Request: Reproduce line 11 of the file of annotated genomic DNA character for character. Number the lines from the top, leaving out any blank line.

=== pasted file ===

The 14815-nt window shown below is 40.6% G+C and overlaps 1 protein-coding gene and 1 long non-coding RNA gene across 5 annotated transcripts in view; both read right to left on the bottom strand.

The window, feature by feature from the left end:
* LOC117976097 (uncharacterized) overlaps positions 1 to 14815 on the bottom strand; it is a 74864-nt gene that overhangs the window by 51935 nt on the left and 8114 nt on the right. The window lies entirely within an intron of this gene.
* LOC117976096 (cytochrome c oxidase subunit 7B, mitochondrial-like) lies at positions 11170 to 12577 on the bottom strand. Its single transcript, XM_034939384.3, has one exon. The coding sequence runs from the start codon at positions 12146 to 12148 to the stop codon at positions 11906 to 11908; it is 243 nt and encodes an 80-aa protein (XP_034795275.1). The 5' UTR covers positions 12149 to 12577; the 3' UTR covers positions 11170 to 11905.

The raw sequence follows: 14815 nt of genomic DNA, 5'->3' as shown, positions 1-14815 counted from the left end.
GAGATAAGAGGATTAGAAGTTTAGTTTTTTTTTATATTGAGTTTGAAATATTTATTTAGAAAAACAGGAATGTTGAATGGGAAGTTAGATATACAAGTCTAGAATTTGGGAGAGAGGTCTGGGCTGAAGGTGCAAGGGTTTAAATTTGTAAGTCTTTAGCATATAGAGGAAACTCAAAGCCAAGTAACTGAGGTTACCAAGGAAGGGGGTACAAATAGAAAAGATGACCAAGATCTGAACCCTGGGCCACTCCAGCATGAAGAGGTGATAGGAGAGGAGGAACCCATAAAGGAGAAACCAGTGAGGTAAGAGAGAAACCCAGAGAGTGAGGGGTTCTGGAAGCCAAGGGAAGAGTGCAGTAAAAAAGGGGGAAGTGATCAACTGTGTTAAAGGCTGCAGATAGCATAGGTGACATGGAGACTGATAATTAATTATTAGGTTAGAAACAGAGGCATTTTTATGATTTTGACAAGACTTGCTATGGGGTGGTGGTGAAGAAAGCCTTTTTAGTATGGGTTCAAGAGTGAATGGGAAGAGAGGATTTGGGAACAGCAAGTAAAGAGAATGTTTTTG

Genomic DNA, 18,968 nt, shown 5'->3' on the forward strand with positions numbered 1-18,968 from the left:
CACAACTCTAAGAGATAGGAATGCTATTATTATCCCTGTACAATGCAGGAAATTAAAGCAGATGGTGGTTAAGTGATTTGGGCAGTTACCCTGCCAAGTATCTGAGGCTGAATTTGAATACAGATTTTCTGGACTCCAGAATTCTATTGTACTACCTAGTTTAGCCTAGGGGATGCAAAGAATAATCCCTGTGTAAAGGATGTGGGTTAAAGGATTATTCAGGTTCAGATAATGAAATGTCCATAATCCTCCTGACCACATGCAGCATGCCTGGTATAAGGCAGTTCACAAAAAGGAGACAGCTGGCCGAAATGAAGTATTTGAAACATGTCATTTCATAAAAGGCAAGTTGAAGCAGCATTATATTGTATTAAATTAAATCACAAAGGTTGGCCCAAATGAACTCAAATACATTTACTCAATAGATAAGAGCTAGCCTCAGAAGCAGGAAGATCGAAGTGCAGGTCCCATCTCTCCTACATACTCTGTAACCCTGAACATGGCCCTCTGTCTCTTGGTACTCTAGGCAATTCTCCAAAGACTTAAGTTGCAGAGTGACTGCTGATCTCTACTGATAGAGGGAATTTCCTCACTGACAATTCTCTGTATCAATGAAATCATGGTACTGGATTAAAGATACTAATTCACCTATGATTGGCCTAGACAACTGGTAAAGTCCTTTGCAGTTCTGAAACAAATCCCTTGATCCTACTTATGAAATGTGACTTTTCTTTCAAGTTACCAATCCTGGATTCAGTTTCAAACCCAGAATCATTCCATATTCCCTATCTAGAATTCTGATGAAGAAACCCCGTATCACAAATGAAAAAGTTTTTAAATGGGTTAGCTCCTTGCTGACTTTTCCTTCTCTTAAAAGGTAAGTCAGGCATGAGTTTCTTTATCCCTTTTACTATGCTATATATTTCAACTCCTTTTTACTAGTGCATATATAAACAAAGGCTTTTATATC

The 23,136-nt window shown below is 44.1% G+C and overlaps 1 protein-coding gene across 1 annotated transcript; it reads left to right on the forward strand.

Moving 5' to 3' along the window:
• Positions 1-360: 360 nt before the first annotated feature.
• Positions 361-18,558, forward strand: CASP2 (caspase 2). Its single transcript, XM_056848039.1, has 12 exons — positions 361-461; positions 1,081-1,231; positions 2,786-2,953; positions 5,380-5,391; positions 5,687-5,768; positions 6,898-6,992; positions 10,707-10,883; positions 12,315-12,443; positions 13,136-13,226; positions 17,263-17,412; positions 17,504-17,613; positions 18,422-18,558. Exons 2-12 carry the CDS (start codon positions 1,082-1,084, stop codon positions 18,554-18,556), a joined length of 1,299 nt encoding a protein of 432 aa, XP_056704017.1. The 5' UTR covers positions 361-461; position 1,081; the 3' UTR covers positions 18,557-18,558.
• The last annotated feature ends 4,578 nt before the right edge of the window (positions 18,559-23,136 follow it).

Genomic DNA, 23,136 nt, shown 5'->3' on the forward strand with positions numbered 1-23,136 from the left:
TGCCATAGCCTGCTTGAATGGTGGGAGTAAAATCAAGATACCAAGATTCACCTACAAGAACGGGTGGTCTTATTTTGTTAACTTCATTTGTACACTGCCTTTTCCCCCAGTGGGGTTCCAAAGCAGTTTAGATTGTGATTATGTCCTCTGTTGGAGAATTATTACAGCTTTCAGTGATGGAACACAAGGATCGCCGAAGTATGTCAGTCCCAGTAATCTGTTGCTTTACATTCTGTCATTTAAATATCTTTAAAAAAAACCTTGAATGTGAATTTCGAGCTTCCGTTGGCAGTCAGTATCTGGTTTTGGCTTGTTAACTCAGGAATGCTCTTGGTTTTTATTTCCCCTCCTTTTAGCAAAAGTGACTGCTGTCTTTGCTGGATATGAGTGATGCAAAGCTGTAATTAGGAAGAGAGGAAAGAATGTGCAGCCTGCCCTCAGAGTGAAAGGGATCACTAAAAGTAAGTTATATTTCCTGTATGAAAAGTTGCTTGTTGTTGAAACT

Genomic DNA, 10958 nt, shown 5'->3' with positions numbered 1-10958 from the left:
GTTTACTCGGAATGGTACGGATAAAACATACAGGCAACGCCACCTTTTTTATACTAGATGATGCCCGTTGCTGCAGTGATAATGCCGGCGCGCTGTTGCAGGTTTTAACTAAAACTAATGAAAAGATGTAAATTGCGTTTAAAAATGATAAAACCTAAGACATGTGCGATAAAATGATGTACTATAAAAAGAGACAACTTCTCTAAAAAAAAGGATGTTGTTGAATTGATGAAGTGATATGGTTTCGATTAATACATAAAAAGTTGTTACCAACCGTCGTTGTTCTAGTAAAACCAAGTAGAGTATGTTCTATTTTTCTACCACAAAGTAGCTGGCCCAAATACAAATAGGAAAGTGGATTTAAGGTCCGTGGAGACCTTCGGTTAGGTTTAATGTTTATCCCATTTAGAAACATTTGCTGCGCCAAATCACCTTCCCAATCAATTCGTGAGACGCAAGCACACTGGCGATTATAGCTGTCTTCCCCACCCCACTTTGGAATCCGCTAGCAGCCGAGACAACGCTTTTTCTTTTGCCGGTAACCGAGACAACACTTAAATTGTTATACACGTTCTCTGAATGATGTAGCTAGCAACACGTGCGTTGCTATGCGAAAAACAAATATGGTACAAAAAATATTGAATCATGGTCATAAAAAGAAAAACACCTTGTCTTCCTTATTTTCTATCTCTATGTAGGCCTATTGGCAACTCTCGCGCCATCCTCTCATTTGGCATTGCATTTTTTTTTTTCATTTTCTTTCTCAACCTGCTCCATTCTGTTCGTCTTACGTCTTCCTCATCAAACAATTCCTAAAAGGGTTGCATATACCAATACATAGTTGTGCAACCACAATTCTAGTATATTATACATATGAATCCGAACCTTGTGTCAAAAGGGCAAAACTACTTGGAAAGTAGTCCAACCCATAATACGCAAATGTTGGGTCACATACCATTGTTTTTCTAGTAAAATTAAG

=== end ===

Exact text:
• Positions 1-360: 360 nt before the first annotated feature.